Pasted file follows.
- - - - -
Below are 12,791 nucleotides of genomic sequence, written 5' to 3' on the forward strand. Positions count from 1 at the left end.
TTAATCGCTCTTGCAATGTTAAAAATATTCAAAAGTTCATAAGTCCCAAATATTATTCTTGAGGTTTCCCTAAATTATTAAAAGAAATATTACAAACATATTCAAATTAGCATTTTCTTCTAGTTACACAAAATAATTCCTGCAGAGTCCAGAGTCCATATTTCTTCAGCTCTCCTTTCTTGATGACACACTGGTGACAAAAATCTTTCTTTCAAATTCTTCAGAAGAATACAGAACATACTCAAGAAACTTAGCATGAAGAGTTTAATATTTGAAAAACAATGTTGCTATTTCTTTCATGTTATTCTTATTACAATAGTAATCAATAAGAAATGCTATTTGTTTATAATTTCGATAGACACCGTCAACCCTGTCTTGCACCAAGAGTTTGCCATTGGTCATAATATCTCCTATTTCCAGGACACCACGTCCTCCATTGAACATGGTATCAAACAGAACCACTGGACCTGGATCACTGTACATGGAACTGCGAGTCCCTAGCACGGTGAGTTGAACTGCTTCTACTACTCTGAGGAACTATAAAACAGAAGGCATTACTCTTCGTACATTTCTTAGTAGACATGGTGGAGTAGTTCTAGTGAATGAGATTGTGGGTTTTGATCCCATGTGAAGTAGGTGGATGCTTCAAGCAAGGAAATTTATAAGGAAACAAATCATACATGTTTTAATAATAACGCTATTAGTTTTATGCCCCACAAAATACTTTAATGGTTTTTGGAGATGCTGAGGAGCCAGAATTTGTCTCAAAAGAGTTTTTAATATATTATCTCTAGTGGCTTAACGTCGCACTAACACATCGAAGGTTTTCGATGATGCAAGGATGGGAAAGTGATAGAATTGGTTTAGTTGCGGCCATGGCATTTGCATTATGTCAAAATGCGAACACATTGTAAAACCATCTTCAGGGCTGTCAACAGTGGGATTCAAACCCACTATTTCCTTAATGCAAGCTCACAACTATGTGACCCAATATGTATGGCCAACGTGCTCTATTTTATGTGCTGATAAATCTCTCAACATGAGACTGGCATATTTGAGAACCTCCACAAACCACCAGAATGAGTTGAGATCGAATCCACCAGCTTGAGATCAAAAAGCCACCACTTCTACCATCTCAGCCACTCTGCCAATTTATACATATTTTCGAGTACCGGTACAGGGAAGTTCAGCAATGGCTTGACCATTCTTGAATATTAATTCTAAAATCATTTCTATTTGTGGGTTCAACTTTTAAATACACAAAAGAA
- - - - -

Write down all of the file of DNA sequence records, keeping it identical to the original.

Below are 12,791 nucleotides of genomic sequence, written 5' to 3' on the forward strand. Positions count from 1 at the left end.
TTAATCGCTCTTGCAATGTTAAAAATATTCAAAAGTTCATAAGTCCCAAATATTATTCTTGAGGTTTCCCTAAATTATTAAAAGAAATATTACAAACATATTCAAATTAGCATTTTCTTCTAGTTACACAAAATAATTCCTGCAGAGTCCAGAGTCCATATTTCTTCAGCTCTCCTTTCTTGATGACACACTGGTGACAAAAATCTTTCTTTCAAATTCTTCAGAAGAATACAGAACATACTCAAGAAACTTAGCATGAAGAGTTTAATATTTGAAAAACAATGTTGCTATTTCTTTCATGTTATTCTTATTACAATAGTAATCAATAAGAAATGCTATTTGTTTATAATTTCGATAGACACCGTCAACCCTGTCTTGCACCAAGAGTTTGCCATTGGTCATAATATCTCCTATTTCCAGGACACCACGTCCTCCATTGAACATGGTATCAAACAGAACCACTGGACCTGGATCACTGTACATGGAACTGCGAGTCCCTAGCACGGTGAGTTGAACTGCTTCTACTACTCTGAGGAACTATAAAACAGAAGGCATTACTCTTCGTACATTTCTTAGTAGACATGGTGGAGTAGTTCTAGTGAATGAGATTGTGGGTTTTGATCCCATGTGAAGTAGGTGGATGCTTCAAGCAAGGAAATTTATAAGGAAACAAATCATACATGTTTTAATAATAACGCTATTAGTTTTATGCCCCACAAAATACTTTAATGGTTTTTGGAGATGCTGAGGAGCCAGAATTTGTCTCAAAAGAGTTTTTAATATATTATCTCTAGTGGCTTAACGTCGCACTAACACATCGAAGGTTTTCGATGATGCAAGGATGGGAAAGTGATAGAATTGGTTTAGTTGCGGCCATGGCATTTGCATTATGTCAAAATGCGAACACATTGTAAAACCATCTTCAGGGCTGTCAACAGTGGGATTCAAACCCACTATTTCCTTAATGCAAGCTCACAACTATGTGACCCAATATGTATGGCCAACGTGCTCTATTTTATGTGCTGATAAATCTCTCAACATGAGACTGGCATATTTGAGAACCTCCACAAACCACCAGAATGAGTTGAGATCGAATCCACCAGCTTGAGATCAAAAAGCCACCACTTCTACCATCTCAGCCACTCTGCCAATTTATACATATTTTCGAGTACCGGTACAGGGAAGTTCAGCAATGGCTTGACCATTCTTGAATATTAATTCTAAAATCATTTCTATTTGTGGGTTCAACTTTTAAATACACAAAAGAA